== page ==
how about a port containing the missing bits from Apple's LLVM toolchain?

Lawrence Velázquez larryv at
Wed Jan 28 12:23:04 PST 2015

On Jan 28, 2015, at 2:22 PM, René J.V. Bertin <rjvbertin at> wrote:

> On Wednesday January 28 2015 10:56:32 Jeremy Huddleston Sequoia wrote:
>>> Would it at least be possible to expand on that. In other words, why?
>> There are no shipped libraries for you to link against for the headers
>> to be worthwhile.
> I see:
> /Applications/
> 2495822 17516 -rwxr-xr-x  1 bertin bertin 17935264 Nov 17 19:38 libLTO.dylib*
> 2495823 12472 -rwxr-xr-x  1 bertin bertin 12771056 Nov 17 19:38 libclang.dylib*
> 2495824   336 -rwxr-xr-x  1 bertin bertin   342096 Nov 17 19:38 libfunctionNameDemangle.dylib*
> I *think* that libclang is all that kdev-clang needs...

That directory looks like it's very much for Xcode's internal use only.

    % ls -1 $(xcode-select -p)/Toolchains/XcodeDefault.xctoolchain/usr/lib

Neither the Xcode SDKs nor the CLT contain those libraries, so I expect
that they're not intended to be used by third parties. You should just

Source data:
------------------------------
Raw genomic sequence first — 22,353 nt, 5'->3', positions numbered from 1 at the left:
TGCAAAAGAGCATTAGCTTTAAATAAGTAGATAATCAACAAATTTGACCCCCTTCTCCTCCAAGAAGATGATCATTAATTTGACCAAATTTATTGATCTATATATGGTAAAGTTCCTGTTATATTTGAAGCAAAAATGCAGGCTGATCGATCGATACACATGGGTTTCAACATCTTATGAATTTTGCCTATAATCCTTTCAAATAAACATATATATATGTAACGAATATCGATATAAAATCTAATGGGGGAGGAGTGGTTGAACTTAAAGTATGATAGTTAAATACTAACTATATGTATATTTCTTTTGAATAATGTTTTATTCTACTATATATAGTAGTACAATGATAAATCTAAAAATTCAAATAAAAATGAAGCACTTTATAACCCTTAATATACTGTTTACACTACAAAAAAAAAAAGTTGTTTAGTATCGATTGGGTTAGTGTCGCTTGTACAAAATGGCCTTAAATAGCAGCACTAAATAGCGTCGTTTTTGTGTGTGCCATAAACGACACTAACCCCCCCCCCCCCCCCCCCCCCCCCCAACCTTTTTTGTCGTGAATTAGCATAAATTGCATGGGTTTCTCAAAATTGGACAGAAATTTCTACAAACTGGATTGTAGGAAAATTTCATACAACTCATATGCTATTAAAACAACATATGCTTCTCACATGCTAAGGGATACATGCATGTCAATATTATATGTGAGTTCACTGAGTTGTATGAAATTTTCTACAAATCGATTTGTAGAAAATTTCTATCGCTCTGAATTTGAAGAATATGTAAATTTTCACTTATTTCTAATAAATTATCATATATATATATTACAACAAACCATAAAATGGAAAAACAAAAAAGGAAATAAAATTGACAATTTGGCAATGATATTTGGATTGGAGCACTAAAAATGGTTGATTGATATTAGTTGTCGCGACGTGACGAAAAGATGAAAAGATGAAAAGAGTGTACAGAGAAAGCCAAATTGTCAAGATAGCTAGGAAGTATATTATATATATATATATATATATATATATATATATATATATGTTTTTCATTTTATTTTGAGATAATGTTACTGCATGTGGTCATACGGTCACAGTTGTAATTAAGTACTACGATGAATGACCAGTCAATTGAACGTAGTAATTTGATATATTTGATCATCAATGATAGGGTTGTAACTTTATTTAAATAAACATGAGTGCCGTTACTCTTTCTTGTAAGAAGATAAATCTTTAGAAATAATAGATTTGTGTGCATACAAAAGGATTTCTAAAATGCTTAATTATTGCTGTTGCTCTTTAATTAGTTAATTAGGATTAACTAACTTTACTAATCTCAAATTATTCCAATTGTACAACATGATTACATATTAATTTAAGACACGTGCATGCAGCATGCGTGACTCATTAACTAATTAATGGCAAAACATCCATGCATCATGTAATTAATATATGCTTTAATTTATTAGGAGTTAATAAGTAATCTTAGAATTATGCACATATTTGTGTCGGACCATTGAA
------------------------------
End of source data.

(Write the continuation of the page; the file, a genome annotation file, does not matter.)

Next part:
use the LLVM ports.

> quoth larryv:
>> Pre-release llvm-* ports enable +assertions by default. If you installed
>> llvm-3.4 before it was released
> I'm pretty sure that I checked that, and I upgraded to 10.9 just before
> 10.9.2 came out, i.e. when llvm was a stable release. All I can say now
> is that my surviving 10.6 install has this in the software archive:
> var/macports/software/llvm-3.4/llvm-3.4-3.4.2_0.darwin_10.x86_64.tbz2
> I suppose that file would have +assertions in its name if that variant
> had remained active, no?

It would, yes. It'd be useful if you could actually demonstrate the
performance gap you're seeing.


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